I'm looking forward to it. I have my 600mm f/4, 1.4x, Z9, remote trigger and a very sturdy tripod ready. I'll be shooting manual, shutter about 1/500, f/4, at whatever ISO is needed. When it looks good in Live View Mode, I know the exposure is about right, but I'll probably bracket +/- 1 1.2 stops just to be sure. I love shooting the moon. This should be fun.


I will be at a location that will afford good viewing, so will bring all my gear.

Of course for me, all listings of cool astronomical events are awesome weather predictors: it will likely be overcast:

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May 14, 2022 08:37:30   #
Canisdirus
 
Go out on any full moon...slap on a red filter...fire away.

Lots of 'Blood Moon' images out there...taken every month.

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May 14, 2022 08:43:10   #
Architect1776 Loc: In my mind
 
Canisdirus wrote:
Go out on any full moon...slap on a red filter...fire away.

Lots of 'Blood Moon' images out there...taken every month.



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May 14, 2022 10:29:34   #
kcooke Loc: Alabama
 
For what it’s worth my anecdotal experience

Super Blood Wolf Moon Total eclipse
Canon 6D MK II.
Taken in raw format
100-400 L at 400mm
ISO 1600. 2 seconds. f8. White balance 5100k
Live view remotely controlled and adjusted with iPhone paired to camera
Manual focus and sturdy tripod.
Camera set outside 3 hrs before to acclimate to 25 degrees f

If you do Double download you will see I made a mistake or two here with these settings. It was my first attempt. The key mistake was using a 2 second exposure which yielded slight star trails and a slightly blurred moon. I subsequently learned I should have used a one second max exposure at least at 400mm.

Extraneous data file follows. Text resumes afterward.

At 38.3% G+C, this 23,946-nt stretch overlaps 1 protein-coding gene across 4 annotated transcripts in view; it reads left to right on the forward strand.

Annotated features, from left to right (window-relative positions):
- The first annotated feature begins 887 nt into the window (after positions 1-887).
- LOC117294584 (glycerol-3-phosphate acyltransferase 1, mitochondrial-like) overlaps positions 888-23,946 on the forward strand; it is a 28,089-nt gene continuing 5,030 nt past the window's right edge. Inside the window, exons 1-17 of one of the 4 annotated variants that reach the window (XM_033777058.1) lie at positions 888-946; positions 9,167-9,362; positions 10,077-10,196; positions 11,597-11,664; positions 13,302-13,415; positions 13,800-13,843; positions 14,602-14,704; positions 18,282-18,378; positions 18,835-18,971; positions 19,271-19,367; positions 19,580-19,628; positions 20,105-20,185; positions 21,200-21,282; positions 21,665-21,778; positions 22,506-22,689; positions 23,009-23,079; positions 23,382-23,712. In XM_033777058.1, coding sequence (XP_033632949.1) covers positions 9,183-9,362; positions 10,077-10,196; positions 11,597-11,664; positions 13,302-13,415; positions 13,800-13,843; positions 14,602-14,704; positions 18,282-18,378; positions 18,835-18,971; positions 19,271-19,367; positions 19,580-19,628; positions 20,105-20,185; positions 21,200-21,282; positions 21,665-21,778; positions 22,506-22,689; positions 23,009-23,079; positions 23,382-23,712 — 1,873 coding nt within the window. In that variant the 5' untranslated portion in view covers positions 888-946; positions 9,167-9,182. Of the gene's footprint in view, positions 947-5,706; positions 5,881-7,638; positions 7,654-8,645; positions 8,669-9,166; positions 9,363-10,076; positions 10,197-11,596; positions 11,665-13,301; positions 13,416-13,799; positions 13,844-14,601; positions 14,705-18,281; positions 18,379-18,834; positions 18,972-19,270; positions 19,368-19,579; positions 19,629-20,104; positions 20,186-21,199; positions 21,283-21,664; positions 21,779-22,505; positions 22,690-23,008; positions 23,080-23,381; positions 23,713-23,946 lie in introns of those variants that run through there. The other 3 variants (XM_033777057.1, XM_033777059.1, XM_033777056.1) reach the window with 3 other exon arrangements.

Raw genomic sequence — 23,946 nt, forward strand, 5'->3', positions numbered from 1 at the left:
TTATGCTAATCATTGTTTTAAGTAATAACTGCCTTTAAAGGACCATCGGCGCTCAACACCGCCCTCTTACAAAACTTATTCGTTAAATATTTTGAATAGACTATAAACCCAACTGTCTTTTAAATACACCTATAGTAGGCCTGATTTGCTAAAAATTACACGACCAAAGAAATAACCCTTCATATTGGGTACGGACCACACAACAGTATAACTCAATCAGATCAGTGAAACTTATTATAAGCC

You live and learn.

BTW this is a low resolution photograph sized for social media


(Download)

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May 14, 2022 10:37:12   #
wdross Loc: Castle Rock, Colorado
 
genocolo wrote:
“ Total ‘Blood Moon’ eclipse to rise over US this weekend
The moon will plunge into darkness this weekend to create a celestial spectacle that has not been seen in the sky over the entire contiguous United States since the turn of the decade.”

Suggestions as to how to capture?


NASA has information under a search of "eclipse" for shooting the moon during the eclipse.

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May 14, 2022 11:20:06   #
larryepage Loc: Collin County, Texas
 
wdross wrote:
NASA has information under a search of "eclipse" for shooting the moon during the eclipse.


They are the pros, and their information is quite reliable. Here are a few things to remember that not everyone will consider or mention:

1. A large part of the country is going to be under a very unstable atmosphere. Warm air rising through cold air, moist air mixing with dry air. This is going to create a lot of "atmospheric shimmer" in those areas. Use the shortest exposure possible. One second or even a half second will likely be too long, regardless of lens focal length, to get the sharpest image if you are in this area.

2. There is as much as a three stop difference in the brightness of the moon from a position at the horizon to a position overhead. Your
exposure requirement will change as the evening progresses, even without an eclipse. By the way, it is brightest overhead, not at the horizon, as it often appears.

3. There is as much as a two stop difference between the brightness of the moon in moisture-laden coastal air and clean, dry desert or mountain air. Water vapor scatters or absorbs a lot of light.

This is just a little more detail behind my comment about considering any exposure specifics provided here to be only a starting point. You are going to have to be prepared to try, evaluate, and try again.

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May 14, 2022 11:31:34   #
Greg from Romeoville illinois Loc: Romeoville illinois
 
genocolo wrote:
“ Total ‘Blood Moon’ eclipse


Actually, it is called the flower moon on the 15th.

https://www.timeanddate.com/astronomy/moon/flower.html